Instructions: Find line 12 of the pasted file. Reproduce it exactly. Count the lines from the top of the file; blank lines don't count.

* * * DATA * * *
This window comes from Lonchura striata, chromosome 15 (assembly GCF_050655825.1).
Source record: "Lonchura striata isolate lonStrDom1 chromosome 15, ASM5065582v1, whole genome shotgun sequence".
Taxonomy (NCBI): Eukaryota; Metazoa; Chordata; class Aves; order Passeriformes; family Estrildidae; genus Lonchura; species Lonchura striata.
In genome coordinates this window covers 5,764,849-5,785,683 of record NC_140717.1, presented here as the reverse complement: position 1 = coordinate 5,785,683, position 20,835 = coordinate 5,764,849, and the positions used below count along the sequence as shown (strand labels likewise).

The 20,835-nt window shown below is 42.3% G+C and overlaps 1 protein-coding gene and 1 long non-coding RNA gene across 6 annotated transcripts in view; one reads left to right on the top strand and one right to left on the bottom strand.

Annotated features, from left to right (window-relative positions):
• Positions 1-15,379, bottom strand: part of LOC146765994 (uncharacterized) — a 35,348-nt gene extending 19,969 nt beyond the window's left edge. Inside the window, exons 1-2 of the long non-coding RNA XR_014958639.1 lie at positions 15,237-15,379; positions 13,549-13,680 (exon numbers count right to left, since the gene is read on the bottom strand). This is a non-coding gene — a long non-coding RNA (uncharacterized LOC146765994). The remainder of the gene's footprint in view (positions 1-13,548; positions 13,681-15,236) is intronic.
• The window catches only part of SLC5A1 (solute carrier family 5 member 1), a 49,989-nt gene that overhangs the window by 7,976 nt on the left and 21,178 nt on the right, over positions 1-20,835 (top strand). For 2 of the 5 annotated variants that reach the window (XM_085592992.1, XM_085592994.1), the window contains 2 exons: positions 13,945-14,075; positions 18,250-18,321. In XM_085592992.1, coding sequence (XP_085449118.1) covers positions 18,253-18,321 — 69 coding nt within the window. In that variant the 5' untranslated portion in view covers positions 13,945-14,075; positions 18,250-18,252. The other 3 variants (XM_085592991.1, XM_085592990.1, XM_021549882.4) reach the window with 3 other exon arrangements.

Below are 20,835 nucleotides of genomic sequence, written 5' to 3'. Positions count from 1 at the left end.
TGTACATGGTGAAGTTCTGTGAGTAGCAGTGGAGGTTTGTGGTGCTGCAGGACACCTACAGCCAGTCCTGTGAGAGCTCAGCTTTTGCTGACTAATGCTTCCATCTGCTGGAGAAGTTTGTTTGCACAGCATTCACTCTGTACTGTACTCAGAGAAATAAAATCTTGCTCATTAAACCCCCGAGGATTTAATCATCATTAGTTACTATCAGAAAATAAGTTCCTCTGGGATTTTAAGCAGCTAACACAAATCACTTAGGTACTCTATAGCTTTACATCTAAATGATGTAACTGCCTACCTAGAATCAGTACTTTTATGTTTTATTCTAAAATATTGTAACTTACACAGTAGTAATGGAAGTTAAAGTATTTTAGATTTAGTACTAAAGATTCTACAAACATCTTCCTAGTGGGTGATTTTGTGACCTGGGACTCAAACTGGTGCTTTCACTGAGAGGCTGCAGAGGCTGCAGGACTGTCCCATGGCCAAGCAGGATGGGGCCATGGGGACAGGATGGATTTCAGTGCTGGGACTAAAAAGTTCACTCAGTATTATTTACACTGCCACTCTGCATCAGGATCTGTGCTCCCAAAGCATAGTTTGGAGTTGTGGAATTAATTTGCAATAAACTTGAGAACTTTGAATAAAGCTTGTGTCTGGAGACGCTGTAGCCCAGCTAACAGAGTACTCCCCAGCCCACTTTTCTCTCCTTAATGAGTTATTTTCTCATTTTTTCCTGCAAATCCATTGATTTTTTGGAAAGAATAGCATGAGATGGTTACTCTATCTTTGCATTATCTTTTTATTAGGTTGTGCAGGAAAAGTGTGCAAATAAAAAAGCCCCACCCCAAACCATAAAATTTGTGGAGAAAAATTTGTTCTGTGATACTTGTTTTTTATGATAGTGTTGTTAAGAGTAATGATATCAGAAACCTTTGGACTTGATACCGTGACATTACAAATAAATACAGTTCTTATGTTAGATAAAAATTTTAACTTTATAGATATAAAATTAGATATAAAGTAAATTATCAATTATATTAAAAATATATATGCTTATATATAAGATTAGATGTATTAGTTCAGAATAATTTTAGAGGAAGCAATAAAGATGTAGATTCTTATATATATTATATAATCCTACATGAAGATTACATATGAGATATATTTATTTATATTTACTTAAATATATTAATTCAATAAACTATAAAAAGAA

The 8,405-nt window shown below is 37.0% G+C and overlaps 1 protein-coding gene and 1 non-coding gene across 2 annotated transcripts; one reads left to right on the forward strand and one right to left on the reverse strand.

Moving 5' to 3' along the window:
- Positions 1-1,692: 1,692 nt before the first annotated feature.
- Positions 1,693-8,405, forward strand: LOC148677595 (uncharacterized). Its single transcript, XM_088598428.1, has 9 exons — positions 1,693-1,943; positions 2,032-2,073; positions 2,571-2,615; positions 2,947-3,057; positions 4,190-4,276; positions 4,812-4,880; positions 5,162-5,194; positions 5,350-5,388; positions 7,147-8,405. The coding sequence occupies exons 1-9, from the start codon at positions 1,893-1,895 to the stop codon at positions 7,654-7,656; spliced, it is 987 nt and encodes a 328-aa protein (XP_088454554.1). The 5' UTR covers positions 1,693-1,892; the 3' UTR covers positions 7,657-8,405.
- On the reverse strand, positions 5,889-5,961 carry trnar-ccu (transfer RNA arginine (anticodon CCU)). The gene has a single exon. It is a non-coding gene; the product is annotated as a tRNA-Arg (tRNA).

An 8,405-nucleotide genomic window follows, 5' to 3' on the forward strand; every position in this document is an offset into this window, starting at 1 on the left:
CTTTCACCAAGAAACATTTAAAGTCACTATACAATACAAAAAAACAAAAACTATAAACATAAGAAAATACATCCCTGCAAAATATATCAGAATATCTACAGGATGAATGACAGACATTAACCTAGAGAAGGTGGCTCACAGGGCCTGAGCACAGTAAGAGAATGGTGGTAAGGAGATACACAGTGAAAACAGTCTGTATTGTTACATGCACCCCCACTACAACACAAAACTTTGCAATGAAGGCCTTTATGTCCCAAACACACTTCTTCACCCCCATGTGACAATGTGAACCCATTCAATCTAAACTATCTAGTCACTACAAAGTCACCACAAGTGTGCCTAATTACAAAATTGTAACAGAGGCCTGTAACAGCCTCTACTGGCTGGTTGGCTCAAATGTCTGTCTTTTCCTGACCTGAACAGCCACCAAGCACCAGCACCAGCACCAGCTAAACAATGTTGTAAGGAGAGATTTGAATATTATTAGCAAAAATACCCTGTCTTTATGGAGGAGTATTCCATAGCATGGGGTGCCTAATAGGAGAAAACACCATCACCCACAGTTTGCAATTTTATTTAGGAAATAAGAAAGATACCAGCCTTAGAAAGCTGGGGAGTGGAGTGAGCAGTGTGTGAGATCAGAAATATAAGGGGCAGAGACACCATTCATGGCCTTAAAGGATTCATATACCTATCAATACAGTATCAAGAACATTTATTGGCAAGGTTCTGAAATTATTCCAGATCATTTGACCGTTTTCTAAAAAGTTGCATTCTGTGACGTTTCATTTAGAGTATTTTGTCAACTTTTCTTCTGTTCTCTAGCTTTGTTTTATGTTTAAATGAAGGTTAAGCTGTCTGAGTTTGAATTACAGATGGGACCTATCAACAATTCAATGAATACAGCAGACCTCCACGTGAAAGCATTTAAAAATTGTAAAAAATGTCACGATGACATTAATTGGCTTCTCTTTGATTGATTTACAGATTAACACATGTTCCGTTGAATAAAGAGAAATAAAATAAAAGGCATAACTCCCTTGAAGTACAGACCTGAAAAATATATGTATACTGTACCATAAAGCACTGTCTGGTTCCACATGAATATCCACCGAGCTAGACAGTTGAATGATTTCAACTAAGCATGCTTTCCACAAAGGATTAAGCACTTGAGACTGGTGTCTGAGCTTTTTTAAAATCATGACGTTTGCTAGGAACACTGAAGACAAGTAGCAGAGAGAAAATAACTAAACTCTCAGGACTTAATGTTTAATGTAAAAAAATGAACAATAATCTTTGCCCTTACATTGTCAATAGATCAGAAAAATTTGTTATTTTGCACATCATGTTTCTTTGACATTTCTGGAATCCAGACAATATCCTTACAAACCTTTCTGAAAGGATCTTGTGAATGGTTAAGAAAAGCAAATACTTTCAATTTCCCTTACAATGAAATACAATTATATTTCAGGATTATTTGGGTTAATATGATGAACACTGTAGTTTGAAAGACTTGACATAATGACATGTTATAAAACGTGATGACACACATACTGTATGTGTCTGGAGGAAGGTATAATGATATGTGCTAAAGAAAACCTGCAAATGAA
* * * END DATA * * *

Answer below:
Moving 5' to 3' along the window: